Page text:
So far I've been pretty happy with my 8 or so investments there; only 1 has been underperforming and in fairness it was the one I liked the least from the business plan. Plus, the CS website is far superior to RS and RM. Had I found CS first, I would never have put a penny into RS deals.

As far as how I can help with due diligence, I can say that CS claims to heavily vet their sponsors and rejects something like 9 out of 10 proposed offerings. They also send out a lot more due diligence material to investors by email (as does RM) and also along with the offerings.

Personally, I'm a programmer and not a great businessman so I can hack the website if that helps but I may not be able to offer much from a business analysis perspective.

Either way, more than happy to contribute to this conversation as I think it's a wise one to have.


This is why I prefer Fundrise.  Similar types of investments, but operated as a general fund.  The returns have been 10% or so which is outstanding.  And I don't care one bit about sponsors and due diligence of individual deals.  I also have PeerStreet investments, which isn't too bad, I like their automated investment strategy where I can put smaller amounts in a ton of deals to spread risk.  PeerStreet also has a pretty solid reporting of current status and delinquency.  But I'm pulling my money out as those deals mature.  The interest is less than Fundrise and still individual deal nonsense.  No point in that.


Thanks for bringing up CrowdStreet. I haven't spent any time looking at them, and might do so this summer.

I had lunch w/ Jilliene Hellman, Co-founder of RM. They haven't raised any new funding for her company in 4 years, which indicates to me that they are EBITDA positive and self-sustainable. She doesn't chase every deal. She is focused on long-term sustainability.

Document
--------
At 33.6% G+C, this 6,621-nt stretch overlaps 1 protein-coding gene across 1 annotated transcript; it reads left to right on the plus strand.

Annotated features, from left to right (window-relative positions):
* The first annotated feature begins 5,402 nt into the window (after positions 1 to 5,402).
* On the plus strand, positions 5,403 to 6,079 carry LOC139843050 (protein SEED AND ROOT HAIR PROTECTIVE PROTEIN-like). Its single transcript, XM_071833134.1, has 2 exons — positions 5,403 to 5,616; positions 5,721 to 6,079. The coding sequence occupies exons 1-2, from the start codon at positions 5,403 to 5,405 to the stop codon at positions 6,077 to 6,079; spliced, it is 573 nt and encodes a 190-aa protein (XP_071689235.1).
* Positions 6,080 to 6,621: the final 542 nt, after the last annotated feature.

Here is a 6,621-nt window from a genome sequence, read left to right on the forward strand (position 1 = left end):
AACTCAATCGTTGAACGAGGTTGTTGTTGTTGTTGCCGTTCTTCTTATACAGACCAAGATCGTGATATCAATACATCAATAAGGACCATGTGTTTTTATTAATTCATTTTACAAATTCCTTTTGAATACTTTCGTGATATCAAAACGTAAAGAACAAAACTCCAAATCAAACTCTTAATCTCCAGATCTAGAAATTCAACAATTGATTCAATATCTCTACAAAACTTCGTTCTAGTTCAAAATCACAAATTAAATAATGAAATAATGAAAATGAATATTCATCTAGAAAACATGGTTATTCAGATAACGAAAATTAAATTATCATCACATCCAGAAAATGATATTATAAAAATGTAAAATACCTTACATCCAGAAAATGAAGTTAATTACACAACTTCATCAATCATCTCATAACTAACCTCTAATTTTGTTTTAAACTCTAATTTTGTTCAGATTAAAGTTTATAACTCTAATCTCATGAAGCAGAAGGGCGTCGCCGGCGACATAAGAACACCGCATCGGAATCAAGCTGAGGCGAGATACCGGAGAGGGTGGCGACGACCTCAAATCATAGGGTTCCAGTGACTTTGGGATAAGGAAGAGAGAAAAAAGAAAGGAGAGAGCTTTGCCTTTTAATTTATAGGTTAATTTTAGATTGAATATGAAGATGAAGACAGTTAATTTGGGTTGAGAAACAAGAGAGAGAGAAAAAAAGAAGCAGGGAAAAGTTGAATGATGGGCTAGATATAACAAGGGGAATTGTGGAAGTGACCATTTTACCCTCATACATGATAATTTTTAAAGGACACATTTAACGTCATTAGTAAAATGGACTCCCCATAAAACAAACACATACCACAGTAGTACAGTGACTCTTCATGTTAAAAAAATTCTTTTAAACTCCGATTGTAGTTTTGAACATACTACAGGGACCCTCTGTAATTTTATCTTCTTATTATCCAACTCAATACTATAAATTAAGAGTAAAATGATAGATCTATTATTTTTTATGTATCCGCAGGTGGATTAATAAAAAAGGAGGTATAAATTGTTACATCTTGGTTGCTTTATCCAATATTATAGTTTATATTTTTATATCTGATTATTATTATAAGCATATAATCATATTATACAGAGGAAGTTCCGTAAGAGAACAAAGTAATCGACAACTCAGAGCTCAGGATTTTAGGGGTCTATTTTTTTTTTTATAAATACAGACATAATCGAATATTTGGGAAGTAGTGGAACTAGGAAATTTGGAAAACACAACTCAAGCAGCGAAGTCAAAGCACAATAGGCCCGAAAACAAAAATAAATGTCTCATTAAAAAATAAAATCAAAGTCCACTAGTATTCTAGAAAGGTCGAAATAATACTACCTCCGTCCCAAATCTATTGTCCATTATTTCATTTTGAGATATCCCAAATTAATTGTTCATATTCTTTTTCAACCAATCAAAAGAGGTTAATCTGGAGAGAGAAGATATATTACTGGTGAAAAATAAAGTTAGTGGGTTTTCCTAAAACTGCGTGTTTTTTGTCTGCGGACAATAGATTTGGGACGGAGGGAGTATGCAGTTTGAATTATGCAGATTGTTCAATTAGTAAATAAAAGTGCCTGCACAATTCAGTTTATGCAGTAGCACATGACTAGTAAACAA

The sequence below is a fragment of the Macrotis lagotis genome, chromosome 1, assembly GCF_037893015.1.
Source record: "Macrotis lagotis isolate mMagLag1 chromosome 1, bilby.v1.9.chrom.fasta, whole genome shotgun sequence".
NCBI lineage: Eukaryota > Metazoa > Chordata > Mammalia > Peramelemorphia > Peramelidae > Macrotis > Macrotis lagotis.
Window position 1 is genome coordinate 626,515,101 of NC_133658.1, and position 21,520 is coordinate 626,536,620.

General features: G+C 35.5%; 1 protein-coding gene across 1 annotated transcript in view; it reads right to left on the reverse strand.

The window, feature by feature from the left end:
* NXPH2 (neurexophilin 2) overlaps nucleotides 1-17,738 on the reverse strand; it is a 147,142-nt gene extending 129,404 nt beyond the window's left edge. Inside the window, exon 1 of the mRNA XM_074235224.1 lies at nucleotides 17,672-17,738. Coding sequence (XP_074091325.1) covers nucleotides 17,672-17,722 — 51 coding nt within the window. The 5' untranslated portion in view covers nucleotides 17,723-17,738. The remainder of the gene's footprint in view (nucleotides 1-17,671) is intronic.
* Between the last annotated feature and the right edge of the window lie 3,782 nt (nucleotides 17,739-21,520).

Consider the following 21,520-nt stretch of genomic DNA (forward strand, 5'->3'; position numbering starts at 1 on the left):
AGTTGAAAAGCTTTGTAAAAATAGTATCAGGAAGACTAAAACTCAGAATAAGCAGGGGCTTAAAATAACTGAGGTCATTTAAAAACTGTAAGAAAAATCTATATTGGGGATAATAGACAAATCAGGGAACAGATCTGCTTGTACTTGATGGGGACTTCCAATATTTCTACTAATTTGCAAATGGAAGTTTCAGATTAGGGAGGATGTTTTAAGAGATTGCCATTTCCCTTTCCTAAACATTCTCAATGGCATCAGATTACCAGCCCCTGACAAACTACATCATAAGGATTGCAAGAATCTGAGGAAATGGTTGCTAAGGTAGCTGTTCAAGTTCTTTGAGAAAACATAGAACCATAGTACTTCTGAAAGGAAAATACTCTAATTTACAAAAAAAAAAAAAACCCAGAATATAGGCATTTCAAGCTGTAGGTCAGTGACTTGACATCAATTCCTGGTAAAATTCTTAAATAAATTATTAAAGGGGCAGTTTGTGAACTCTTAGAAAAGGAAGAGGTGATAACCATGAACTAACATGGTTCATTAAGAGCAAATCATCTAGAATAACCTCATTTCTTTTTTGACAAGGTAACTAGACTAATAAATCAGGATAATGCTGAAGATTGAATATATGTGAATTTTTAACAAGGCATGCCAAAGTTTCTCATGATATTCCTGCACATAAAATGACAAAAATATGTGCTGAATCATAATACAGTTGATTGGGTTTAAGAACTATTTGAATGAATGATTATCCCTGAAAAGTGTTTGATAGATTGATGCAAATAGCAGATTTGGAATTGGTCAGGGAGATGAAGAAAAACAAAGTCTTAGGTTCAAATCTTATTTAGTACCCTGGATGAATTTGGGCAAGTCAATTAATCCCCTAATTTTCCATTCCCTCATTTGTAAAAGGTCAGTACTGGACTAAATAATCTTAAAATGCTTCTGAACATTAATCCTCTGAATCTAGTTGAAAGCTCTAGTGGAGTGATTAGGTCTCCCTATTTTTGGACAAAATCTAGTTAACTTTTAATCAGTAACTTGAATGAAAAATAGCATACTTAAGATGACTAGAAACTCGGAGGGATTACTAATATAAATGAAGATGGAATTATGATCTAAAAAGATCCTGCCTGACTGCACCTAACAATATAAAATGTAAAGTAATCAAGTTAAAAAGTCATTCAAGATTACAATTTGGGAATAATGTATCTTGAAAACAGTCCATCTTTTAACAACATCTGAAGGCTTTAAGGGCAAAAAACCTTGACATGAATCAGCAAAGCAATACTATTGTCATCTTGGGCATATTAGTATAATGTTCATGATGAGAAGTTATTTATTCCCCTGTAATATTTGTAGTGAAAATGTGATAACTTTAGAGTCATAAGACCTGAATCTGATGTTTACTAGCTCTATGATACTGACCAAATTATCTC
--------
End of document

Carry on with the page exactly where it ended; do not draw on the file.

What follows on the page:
Here is her recent guest post on FS:



CrowdStreet sent out this email today. Excellent transparency IMO.

Subject: You can't win them all.

"We recently had two more offerings become realized, which brings the Marketplace total to 16. You can view the updated summary performance table here.

One of the two offerings resulted in a great outcome for investors. However, the CrowdStreet Marketplace also experienced its first loss since our launch in 2014. Bridgeton Holdings' Cloverleaf Suites - Lincoln offering recently sold and investors lost 74% of their originally invested capital.

As I have noted every time we've discussed our Marketplace track record, the returns delivered to investors so far have simply been too good to sustain forever, and the Cloverleaf Suites - Lincoln outcome is a good reminder that investing in commercial real estate, like any other investment, comes with the risk of loss.

Even though we have a thorough quality control process for selecting offerings for the CrowdStreet Marketplace, there is no guarantee that an individual investment will meet performance expectations. That is why we stress the value of portfolio diversification, either through the CrowdStreet Blended Portfolio or with a larger portfolio of individual offerings. That way, the focus is on blended returns and you can better protect your overall portfolio from offerings that may underperform."


I'm not financial expert but I've been with Realty Mogul for a couple years and so far the return is about 7-8%.
No complaint about that.
The other thing that I like is they provide dividend per month instead of per quarter.


I have invested with CS and RM as well as RS.  I had two deals with RM that have now completed and paid very well (30%-40%). I have one deal with CS which has paid quarterly dividends of 8% so far. I slowed up a bit when RS went out of business. CS is not great about communication with investors, but then none of them seem to be.